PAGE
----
• LEUKIN, an ESA/Swiss experiment, researches the observed inhibitive effects of space on the immune system by investigating the signal transduction pathway of the activation of T-lymphocytes (thymus-developed white blood cells, the “warriors” of the immune system) as well as the question if loss of Interleukin-2 receptor expression is the cause of activation inhibition (using microgravity as an inhibitor of activation).
  • REGENERATSIYA (Regeneration, BIO-12) researches the impacts of micro-G on structural and functional recovery of damaged organs and tissues in Planaria (water flatworms) in the Cryogem-3M cooler/glove box.
  • KONYUGATSIYA (Conjugation, BTKh-10) deals with the processes of genetic material transmission using bacterial conjugation, in the Biokont-T container, with the Rekomb-K hardware, in the Cryogem-03M.
  • BIOEMULSIYA (Bioemulsion, BTKh-14) investigates the design and improvement of a closed-type autonomous (thermostat-controlled) bioreactor for obtaining biomass of organisms and bioactive substance without additional ingredients input or removal of metabolism products.]

The new arrivals received the obligatory standard safety briefing that familiarized them with procedures and escape routes in case of an emergency.

Pavel also took Anousheh on a one-hour guided tour of the ISS, acquainting her with both segments, and assisted her in her first PMC (Private Medical Conference) via Russian VHF, email ops, and private family conference using the IP (Internet Protocol) phone.

Vinogradov and Mischa Tyurin swapped out Ansari’s IELK (Individual Equipment & Liner Kit, Russian: USIL) between the two Soyuz vehicles, TMA-8/12S & TMA-9/13S, including the tailored Sokol spacesuit after its dryout. Their own IELKs are already in the 12S spacecraft, which now becomes the Expedition 13 CRV (crew return vehicle), good for a maximum of 200 days in space. [A crewmember is not considered transferred until her/his IELK, AMP (Ambulatory Medical Pack) and ALSP (Advanced Life Support Pack) drug kit are transferred. After today’s installation of the VC11 IELK, SFP Ansari is now considered a 12S crewmember, and Expedition 14 has technically begun its residence aboard ISS.]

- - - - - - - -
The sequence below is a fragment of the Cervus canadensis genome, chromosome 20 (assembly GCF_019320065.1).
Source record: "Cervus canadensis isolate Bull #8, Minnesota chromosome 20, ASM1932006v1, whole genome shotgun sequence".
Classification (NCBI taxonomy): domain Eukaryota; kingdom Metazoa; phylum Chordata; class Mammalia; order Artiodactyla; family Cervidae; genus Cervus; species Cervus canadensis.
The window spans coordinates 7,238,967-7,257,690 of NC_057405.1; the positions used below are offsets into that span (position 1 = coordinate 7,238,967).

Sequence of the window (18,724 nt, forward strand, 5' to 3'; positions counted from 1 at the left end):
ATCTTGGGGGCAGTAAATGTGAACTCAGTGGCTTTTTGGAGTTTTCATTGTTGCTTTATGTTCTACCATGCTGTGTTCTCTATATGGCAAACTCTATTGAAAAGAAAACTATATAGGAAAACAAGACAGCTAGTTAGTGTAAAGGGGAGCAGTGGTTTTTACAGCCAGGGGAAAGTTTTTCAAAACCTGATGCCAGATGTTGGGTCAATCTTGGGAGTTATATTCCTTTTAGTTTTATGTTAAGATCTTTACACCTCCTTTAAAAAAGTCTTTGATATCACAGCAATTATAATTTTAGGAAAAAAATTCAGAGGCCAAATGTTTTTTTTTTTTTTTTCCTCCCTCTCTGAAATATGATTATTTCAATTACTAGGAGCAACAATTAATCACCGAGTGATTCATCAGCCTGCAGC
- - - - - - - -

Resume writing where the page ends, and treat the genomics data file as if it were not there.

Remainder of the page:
The CDR also relocated the three Emergency SODF (Station Operations Data Files) books from the 13S spacecraft into the 12S vehicle, and Tyurin later transferred the new ISS EMER-1 SODF delivered on 13S to the ISS.

SFP Ansari began her first work on a laptop and (as Greg Olsen before her) made the first of her scheduled daily entries in the log/questionnaire for the LBP (Low Back Pain) Muscle experiment.

Thomas Reiter immediately started work on the LEUKIN payload, fixating a number of sample containers in the PGB (Portable Glovebox), then transferring them to the Cryogem-03M and KUBIK1,2 coolers.

Mikhail Tyurin spent some time on a training session with the CGBA-2 (Commercial Generic Bioprocessing Apparatus 2) hardware.

FE-1 Williams conducted the routine daily maintenance of the SOZh (Environment Control & Life Support System, ECLSS) system in the SM, including the ASU toilet facilities systems/replaceables.

On the IMS (Inventory Management System), Jeff also updated/edited its standard “delta file”, including locations, for the regular weekly automated export/import to its three databases on the ground (Houston, Moscow, Baikonur).

Thomas Reiter completed the periodic checkout/verification of IP-1 airflow sensors in the various Russian segment hatchways, including the SM-to-DC1 (22P) tunnel, and the FGB-to-Node and SM-to-Soyuz passageways.